Detective John Shaft is a man who needs no introduction. He’s tough, he’s sexy, he’s one-hundred percent cool in a way that only Shaft (1971) can serve.
Coming out of an era of blaxploitation films, Gordon Parks’ film serves as a symbol of style. It presents Black power, sexuality, and strength in African-American identities through a pulpy, culturally familiar masculine hero who faces not only the film’s conflict but a white-dominated world as well. While this is a film known for many parodies, becoming the butt of a joke for its self-aware titling, it communicates the exact message young black viewers needed in this time period and, as such, commits no foul that white-centric crime dramas have not already done.
The story is simple: John Shaft is a detective tasked with returning a crime-leader’s daughter. He fights his way through his mission and uses power or sexuality to present an intimidating form of identity. Again, the narrative isn’t exactly complex, as it goes the route you would probably expect from any action film going from the initial assignment to a happy ending. What happens in between and, more interestingly, happens because of Shaft, is what has fascinated viewers, empowering some and creating a problematic situation for others.
The issues surrounding Shaft come from a look at its messages on black identity with a particular emphasis on expressions of masculinity. John Shaft is reliant on violence and suave in a way that could only exist in the context of this film. The presentation of a character so hyper-sexualized and imaginary is empowering in the sense that we have so many similar representations in white-centric cinema, however, for some, the imagery feels inauthentic. This has less to do with the fact that African-Americans are shown on screen in a significant light – it’s worth noting that Richard Roundtree’s Shaft is one of the first times a black actor played a leading role in a major motion picture – but more with the fact that what is being shown is not a figure that everyone can identify with. In some ways, Shaft communicates the stereotypical messages surrounding a black masculine identity: ultra-sexuality and a reliance on violence.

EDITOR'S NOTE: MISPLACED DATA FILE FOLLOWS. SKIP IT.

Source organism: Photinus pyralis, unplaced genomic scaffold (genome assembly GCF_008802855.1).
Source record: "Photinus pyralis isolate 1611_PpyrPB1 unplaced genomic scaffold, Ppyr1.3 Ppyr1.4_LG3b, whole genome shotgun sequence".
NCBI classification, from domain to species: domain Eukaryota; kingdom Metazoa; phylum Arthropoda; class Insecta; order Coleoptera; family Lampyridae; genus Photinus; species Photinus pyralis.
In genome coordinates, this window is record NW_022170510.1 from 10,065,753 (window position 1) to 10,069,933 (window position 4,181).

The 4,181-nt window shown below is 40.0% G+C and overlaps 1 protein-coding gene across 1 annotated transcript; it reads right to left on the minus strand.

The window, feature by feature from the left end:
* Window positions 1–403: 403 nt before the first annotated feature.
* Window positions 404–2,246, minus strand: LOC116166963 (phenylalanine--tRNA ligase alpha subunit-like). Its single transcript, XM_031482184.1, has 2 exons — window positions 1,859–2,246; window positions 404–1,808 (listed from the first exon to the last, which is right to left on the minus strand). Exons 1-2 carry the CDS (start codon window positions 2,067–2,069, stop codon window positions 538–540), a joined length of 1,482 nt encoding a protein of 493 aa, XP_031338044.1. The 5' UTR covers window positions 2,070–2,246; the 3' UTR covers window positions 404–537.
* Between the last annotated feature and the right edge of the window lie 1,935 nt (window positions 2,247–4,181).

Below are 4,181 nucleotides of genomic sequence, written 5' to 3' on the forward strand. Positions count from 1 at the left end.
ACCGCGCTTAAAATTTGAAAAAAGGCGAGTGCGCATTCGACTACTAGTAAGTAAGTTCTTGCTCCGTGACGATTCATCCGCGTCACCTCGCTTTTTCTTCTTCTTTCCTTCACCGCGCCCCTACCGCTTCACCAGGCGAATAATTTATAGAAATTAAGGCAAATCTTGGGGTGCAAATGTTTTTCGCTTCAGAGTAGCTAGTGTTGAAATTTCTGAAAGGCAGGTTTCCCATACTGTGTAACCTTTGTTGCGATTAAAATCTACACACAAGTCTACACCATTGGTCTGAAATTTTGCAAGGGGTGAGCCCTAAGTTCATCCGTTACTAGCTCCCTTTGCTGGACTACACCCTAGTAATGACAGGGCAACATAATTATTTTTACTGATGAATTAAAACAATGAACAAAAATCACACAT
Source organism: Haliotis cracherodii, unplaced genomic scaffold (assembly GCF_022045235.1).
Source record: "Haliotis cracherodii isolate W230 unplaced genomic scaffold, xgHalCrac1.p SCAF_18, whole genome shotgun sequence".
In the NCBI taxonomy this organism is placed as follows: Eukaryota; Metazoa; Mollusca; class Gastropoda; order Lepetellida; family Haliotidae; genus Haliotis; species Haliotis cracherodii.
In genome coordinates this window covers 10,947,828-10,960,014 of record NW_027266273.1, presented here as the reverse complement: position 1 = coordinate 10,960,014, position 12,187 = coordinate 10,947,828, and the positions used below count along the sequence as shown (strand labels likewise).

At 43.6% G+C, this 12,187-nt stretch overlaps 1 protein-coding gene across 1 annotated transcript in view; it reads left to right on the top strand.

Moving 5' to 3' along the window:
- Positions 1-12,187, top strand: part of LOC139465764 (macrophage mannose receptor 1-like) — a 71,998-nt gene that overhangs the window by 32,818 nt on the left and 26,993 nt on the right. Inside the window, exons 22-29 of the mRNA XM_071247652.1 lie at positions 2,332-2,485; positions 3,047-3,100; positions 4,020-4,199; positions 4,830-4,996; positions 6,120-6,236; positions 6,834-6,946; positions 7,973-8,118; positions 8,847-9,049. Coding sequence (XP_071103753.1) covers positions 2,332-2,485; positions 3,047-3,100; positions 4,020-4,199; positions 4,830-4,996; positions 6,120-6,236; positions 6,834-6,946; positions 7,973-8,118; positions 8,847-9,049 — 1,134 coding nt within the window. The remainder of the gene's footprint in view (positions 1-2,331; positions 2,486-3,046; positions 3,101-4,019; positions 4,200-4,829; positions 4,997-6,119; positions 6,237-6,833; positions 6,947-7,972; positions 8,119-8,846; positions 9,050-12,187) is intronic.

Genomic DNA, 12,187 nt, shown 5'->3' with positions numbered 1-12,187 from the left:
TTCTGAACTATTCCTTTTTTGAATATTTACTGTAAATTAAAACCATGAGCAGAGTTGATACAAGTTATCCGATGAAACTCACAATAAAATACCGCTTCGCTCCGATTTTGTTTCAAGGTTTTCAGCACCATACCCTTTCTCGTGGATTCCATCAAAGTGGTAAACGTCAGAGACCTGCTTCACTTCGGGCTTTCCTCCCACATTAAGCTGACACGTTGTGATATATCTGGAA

But where this bothers some, I think Shaft is aware of these flaws in a way that presents them less as deterministic than as celebratory. The film is self-aware from its theme by Isaac Hayes to its present cultural considerations as an over-the-top, fun, and undeniably sexy movie. It’s been the source for comedic critique, acting as a reference for Black Dynamite (2009), a film and series which takes the character of Shaft to a whole new level.
Plus, who’s not a fan of Shaft? The guy knows what he wants and, in a certifiably cool and stylish way, he gets it.
dir. Gordon Parks
Screens Friday, 10/21, 7:00PM @ Harvard Film Archive